Interested in Becoming a Member?
You may already be familiar with Unitarian Universalism. If you have participated in other UU congregations, we welcome the ideas and experiences you bring. If you are new to this faith tradition, our welcome to you is just as sincere. You may have noticed that we are an inclusive faith community, welcoming all. We believe every person has the responsibility to pursue their own personal spiritual path in a loving community.
Should you like to know more, we invite you to consider attending a “New to UU” breakfast. Please talk to our membership coordinator, Joani Mountain (firstname.lastname@example.org), for the date. We hold the question and answer session every three months. It aims to familiarize newcomers with the history and practices of our congregation. Information about other activities are found in this welcome packet, our newsletter, New Outlook, or on our website www.uufcc.org, which also has links to the national website, www.uua.org.
Or just visit with us as often as you can to get an idea of whether this might be a spiritual home for you. We would also enjoy the opportunity to get to know you better. We find the varied background of our members and friends are what make this such an exciting and inviting place.
I would be happy to talk with you further. Please feel free to call the office to schedule an appointment.
Again, thank you for being with us and we hope to see you again soon.
Rev. Amy Kindred
What Do Unitarian Universalists Believe?
There is no pat answer to this question because religious pluralism is a hallmark of our tradition. What brings us together is not the answers, but the questions. What we offer is not the truth, but a circle of trust within which you are free to seek truth as you discern it. Nevertheless, there is a unity that binds us in our diversity.
Voices of a Liberal Faith: Video
Click here to see Unitarian Universalism TV
The Seven Principles we affirm and promote:
* The inherent worth and dignity of every person;
* Justice, equity and compassion in human relations;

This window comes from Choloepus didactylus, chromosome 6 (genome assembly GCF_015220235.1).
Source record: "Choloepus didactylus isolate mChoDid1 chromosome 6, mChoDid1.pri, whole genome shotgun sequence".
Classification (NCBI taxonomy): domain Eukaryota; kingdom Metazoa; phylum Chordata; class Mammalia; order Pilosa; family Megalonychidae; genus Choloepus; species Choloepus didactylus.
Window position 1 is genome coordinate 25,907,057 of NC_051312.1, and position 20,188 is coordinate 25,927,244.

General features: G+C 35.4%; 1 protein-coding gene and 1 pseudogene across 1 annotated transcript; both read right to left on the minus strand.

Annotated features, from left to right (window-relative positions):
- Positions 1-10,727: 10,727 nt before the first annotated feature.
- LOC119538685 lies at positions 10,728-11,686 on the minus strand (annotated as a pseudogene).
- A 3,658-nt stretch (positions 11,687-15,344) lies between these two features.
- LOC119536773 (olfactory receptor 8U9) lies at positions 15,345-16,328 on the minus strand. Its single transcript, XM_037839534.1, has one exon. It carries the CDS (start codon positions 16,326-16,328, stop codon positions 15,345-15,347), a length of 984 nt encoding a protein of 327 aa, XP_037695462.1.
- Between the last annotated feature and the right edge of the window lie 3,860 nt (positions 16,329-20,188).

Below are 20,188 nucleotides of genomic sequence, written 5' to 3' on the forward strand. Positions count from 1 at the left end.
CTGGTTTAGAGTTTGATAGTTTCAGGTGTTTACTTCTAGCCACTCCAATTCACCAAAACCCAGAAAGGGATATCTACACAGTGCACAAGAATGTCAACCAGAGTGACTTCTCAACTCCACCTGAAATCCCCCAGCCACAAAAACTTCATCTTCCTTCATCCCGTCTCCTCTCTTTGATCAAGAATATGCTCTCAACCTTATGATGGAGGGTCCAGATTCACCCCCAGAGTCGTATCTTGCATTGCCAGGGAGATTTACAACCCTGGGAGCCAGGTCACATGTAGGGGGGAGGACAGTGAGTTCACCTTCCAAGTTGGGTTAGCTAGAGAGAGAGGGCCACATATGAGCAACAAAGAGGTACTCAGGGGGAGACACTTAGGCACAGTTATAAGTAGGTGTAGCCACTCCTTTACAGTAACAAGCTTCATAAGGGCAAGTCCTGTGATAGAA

* Acceptance of one another and encouragement to spiritual growth;
* A free and responsible search for truth and meaning;
* The right of conscience and the use of the democratic process within our congregations
and in society at large;
* The goal of world community with peace, liberty and justice for all;
* Respect for the interdependent web of all existence of which we are a part.
Our Living Tradition Draws from Many Sources:
* Direct experience of that transcending mystery and wonder, affirmed in all cultures, which moves us to a renewal of the spirit and openness to the forces which create and uphold life;
* Words and deeds of prophetic women and men that challenge us to confront powers and structures of evil with justice, compassion, and the transforming power of love;
* Wisdom from the world’s religions which inspires us in our ethical and spiritual life;
* Jewish and Christian teachings that call us to respond to God’s love by loving our neighbors as ourselves;
* Humanist teachings which counsel us to heed the guidance of reason and the results of science, and warn us against idolatries of the mind and spirit;
* Spiritual teachings of Earth-centered traditions which celebrate the sacred circle of life and instruct us to live in harmony with the rhythms of nature.
Core Theological Assertions
We’re not perfect yet (and never will be).
It takes a life-time to grow a soul.
As we are not fixed, neither is truth.
God or the holy is unified and evolving.
Revelation is open and continuous.
Learning is central to our ministries.
Resources are available—both human and divine—that can help bring about the changes we seek.
Why I am a Unitarian Universalist: click for video